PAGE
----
The road, I remembered, only got worse toward the lake we sought, and the only way around the slop was questionable at best. A few years ago I may have taken more chances, but I have too many responsibilities now to get myself into situations that I'm not prepared for.
We turned back and chose to fish in an area that we saw was accessible after waiting for the rain to subside. Another shallow lake welcomed us and we wore ourselves out casting. Wading out stirred up a bunch of sediment, but got us in a better position.
Our casts were finally getting out far enough to entice a few bites and I brought in a few that I didn't miss.
They fought well and it was great to break the silence. The last one I caught was really colorful.
Unfortunately, Aaron's bad luck persisted and he was only left with missed bites at that lake as well. Poor guy. He even had a good one fighting him for a few seconds.
Eventually, more ominous clouds moved in, prompting us to get out of there. The rest of our day was to be spent fishing moving water, we decided.
Even the moving water was difficult with a lot of weeds, basically everywhere. Narrow grooves could be spotted, but getting into them was nearly impossible. There were some clear spots that we eventually found, but nothing was working.
At last, a buildup of algae next to some wood looked ripe for the picking and a dangle at the edge of it gave me a solid thump.
Nice female brown.
She was big. Definitely over 20", but I didn't measure. All things considered, she made my trip.
That was it for that spot though. Relocating, we walked a small stretch of stream that held a few smaller browns.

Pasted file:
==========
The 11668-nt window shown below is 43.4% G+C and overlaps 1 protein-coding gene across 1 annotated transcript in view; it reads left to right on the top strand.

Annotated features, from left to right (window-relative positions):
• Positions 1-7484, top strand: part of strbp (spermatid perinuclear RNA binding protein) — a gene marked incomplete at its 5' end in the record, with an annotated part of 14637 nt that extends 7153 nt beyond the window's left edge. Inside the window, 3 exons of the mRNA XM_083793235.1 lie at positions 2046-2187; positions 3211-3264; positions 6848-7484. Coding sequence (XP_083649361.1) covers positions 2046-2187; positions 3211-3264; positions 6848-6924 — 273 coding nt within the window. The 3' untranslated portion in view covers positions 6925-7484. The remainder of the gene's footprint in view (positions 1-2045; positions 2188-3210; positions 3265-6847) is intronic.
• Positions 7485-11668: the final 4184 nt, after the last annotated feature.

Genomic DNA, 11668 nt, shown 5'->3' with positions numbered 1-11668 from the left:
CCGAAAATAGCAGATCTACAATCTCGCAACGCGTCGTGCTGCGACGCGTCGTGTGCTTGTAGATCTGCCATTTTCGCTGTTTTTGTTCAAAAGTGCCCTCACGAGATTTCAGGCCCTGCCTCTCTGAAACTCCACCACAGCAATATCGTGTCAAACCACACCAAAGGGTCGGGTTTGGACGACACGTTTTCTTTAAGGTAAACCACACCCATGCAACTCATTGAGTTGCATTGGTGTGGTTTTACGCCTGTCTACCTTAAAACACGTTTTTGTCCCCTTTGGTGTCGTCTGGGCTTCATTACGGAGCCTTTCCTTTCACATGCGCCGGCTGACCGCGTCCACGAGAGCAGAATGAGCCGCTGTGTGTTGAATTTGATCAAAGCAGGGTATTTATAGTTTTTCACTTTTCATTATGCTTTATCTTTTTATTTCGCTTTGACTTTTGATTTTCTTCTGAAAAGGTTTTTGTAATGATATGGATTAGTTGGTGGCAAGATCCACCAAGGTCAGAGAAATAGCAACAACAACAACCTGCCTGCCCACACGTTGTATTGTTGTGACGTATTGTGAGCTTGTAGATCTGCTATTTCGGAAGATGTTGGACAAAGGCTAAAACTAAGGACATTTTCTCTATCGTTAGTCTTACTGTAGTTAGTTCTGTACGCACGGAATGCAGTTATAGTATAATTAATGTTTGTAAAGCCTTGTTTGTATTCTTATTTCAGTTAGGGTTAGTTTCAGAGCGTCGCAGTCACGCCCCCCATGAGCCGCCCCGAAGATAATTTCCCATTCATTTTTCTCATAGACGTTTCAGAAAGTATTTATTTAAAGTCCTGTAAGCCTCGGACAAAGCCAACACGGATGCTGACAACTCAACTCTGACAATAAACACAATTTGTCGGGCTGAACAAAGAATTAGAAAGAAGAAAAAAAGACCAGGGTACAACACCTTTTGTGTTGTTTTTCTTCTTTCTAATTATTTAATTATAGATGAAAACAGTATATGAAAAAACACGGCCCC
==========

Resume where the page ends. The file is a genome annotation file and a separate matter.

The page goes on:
Just upstream of an area where we'd have to hike up and over a steep hillside, I saw a bush hanging over a really good looking hole. Leaning out and giving it my best backhand cast, I failed to avoid the odd branch.
In a way, it provided some leverage to get a better jigging action as I drifted my gear across the narrow channel. As it swung into the hole, the surface swelled with movement and I lifted my rod to a splash of color in a big package. Somehow, my line came off the branch and it was time to boogie.
The fish was strong and fighting it upstream was sketchy, but I wrangled it in and handed Aaron the camera.
Big male brown:
It was noticeably bigger than the nice female from the last spot.
What a fish! The last one made my weekend, but this one was a really rewarding catch. I'm not sure if I've caught a prettier brown.
Once again, rain clouds made their way overhead and a small sprinkle progressively got heavier. It was time to make the long drive home. Somehow, Aaron ended up with a big skunk. It's a shame to see that happen on his first real Boulder experience, but he had a good time anyway and vowed to return. The whole trip was fun and we enjoyed ourselves.
Why not go jogging, hit the gym, start a garden or whatever it is that normal humans do? What's so fascinating about these slimy little creatures that live in the water?
Fishing is a bit more to me than a hobby or a sport. It's an essential part of life that helps me connect with the Earth in ways similar to the long-practiced traditions of mankind. Wherever man has had a water source, there has been fishing.
This is a photo of my kitchen blinds, through the bottom of a drinking glass.
Collect Neat Stuff?
Relic Mercantile might have just what you're looking for.
Travis Sylvester, of Travzart.com
Travis Sylvester is a local Utah artist, whom I've known for a few years. His artwork is sensational and he seems to improve with every new piece. He reproduced one of my cutthroat photos in colored pencil and it turned out great. Check out his website and click this pic.
While Googling trout images one day, I stumbled upon some art by A.D. Maddox and became a fan right away. Photos link to her site.